Here is a visual, which shows how an ordinarily attractive girl (left) can become a skinka victim (right):

For those of you in the UK, a good example of skinka would be Katie Price (aka Jordan).

The Urban Dictionary defines skinka as
"Skinka means ham in english and icelanders use that term because the skin of a pearson that has gone to many times to a sun salon is all wrinkled like a ham.
A "skinka" is a girl that is super tanned, with bleached hair and dresses like a skank, showing as much of her boobs and thighs as possible. But that is a bad case.
Skinka is more commonly used when referring to a girl that has too much make up on, like a drag queen, and dresses like she's going to a club in miami when the temperature calls for much warmer clothes.
English: He only thinks she's hot because he has a thing for skinkas. 
Icelandic: Honum finnst hún bara heit útaf hann fýlar skinkur.
English: You are such a skinka 
Icelandic: Þú ert svo mikil skinka"
Meanwhile, the male equivalent of skinka is referred to in Icelandic as FM hnakki, or simply hnakki. Hnakki is pronounced like NAH-KEE and its literal translation is neck. Some say that the term originated out of Selfoss (small town on the south coast) for the boys with bleached, spiky hair, over-tanned skin, and an unfortunate taste for crappy rock bands like Nickelback. (The FM part refers to the radio station 95.7*, which occasionally plays Nickelback-type rubbish.) These boys also are known to spend a disproportionate amount of their income on American pickup trucks or tricked-out Ford Mustangs. In the US, these boys would be considered to be an odd blend of rednecks and metrosexuals, which, if you think about it, is sort of an oxymoron.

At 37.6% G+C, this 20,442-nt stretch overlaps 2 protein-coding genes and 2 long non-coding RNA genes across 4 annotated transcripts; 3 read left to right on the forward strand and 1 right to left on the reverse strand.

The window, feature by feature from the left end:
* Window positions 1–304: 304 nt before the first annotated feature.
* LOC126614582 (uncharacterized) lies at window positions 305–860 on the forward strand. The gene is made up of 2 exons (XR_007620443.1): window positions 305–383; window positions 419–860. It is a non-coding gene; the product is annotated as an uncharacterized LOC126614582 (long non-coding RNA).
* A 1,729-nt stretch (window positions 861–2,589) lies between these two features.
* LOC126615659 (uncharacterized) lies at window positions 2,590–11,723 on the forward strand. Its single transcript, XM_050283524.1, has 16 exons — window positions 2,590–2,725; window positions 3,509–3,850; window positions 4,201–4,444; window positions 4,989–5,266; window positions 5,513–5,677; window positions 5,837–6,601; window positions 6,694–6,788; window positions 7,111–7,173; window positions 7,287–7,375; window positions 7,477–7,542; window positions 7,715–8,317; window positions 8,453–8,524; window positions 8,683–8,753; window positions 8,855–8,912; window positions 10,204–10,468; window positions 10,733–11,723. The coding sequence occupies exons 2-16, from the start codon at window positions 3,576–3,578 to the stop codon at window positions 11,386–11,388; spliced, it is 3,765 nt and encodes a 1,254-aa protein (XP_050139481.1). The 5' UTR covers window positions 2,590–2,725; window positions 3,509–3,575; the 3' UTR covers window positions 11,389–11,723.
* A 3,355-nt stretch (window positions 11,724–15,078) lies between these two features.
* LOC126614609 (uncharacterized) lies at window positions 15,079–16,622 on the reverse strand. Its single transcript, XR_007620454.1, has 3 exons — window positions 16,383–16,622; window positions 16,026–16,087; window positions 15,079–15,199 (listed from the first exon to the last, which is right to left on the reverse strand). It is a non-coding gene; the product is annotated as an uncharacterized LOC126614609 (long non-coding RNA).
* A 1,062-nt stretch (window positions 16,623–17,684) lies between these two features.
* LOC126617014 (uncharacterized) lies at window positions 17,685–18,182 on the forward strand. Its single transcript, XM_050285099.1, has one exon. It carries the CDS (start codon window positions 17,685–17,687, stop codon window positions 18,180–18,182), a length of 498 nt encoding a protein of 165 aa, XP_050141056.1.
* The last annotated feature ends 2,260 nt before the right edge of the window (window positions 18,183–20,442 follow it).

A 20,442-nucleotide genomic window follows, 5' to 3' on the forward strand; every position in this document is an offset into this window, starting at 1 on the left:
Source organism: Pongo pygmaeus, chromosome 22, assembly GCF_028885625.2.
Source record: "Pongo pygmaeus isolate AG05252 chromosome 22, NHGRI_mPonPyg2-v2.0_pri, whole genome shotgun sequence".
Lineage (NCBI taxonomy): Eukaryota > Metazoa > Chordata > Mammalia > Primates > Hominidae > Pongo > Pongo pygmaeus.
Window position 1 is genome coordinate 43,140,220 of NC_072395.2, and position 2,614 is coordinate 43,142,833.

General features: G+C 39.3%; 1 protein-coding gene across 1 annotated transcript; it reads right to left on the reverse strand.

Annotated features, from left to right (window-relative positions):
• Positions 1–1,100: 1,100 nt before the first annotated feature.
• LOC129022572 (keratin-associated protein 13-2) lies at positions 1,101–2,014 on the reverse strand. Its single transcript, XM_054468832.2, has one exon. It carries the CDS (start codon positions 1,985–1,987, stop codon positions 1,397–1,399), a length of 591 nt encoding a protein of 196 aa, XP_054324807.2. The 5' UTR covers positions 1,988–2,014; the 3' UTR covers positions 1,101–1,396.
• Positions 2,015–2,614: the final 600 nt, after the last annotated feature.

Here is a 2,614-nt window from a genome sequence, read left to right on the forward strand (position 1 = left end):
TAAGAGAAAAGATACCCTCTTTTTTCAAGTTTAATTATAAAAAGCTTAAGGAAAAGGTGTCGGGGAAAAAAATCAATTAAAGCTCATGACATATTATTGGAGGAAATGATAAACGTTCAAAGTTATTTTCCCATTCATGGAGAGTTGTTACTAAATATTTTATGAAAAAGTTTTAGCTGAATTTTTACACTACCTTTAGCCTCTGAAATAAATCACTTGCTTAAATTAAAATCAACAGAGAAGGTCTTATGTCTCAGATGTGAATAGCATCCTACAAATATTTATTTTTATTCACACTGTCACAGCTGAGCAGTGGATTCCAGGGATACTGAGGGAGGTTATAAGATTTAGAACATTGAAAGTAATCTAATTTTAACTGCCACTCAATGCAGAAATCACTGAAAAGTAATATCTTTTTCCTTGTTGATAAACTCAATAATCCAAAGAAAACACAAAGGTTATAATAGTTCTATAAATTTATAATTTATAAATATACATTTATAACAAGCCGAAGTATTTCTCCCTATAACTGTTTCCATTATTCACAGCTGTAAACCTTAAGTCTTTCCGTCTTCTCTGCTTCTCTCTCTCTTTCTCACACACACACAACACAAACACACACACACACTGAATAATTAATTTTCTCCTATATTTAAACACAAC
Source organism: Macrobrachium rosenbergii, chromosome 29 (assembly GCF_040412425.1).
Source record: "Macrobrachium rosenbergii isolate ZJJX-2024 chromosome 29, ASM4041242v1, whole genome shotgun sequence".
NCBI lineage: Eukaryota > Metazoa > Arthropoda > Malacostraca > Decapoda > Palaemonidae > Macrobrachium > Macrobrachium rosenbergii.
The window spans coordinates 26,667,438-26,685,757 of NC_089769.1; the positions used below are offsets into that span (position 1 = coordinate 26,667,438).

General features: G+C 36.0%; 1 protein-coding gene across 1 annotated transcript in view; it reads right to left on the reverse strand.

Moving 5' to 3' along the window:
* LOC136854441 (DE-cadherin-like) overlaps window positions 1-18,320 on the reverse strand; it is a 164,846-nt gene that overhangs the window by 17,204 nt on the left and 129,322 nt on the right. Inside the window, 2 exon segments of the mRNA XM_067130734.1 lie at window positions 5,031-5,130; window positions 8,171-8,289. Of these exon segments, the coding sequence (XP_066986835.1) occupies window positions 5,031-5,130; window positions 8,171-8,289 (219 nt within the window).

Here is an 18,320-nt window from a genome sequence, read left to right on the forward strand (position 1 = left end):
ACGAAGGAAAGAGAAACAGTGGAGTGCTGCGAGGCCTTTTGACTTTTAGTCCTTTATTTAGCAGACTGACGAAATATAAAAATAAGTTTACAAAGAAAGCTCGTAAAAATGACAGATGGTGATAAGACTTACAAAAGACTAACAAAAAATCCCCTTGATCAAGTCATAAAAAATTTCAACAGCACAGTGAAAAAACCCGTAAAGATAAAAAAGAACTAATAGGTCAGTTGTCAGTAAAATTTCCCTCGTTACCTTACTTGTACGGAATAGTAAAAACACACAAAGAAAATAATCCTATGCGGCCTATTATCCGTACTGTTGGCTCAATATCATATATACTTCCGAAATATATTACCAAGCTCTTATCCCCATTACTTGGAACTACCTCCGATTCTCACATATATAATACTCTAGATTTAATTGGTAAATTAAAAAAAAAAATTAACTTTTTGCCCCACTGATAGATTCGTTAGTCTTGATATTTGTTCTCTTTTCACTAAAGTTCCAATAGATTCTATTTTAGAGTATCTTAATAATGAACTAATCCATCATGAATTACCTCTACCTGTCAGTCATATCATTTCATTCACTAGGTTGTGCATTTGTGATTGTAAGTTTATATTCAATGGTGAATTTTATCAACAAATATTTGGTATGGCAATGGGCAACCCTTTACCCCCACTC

To see an example of hnakki, check out the blog Pale is the New Tan.  Also, Iceland's gossip magazine Séð og Heyrt runs rampant with both skinka and hnakki people.

Wiktionary defines hnakki as:
Etymology
From Old Norse hnakki. Origin of the slang sense is unknown.
Noun
hnakki m (genitive singular hnakka, plural hnakkar) 
1. nape of the neck
2. (slang, pejorative, neologism) a stereotypical grouping of superficial juveniles associated with sport, fitness and tanning, that often bleach their hair and dress fashionably- similar to a jock.
As one would expect--given these groups' adoration of hair bleach and awful fake tans--skinka girls typically pair off with hnakki boys. And then they make little skinkuhnakki babies and the cycle perpetuates itself, thereby guaranteeing a lifetime demand in Iceland for hair bleach, tanning creams, and crappy, tight-fitting fashions.** THE END.

*Thanks to some comments and other concerned parties, this was corrected to reflect 95.7 and not 97.7 as I had previously written. Radio station 97.7 is sooooo not as terrible as 95.7.
**Apparently, you can find plenty of skinka and hnakki people in New Jersey, USA. In fact, you can witness such phenomenon on the show Jersey Shore.  True story: in 2000, when I was doing a semester abroad in London UK, I met another student in the exchange program at a bar in central London. She was from New Jersey. She was wearing a cow-print mini-skirt and fake leather knee boots and had a very Barbie-like bleach blond ponytail held up by some serious hair spray. She asked where I was from. I told her I was from Wisconsin. She was like (seriously),"WOW this must be so weird for you to be in a city and all." (said the girl in the COW PRINT skirt...)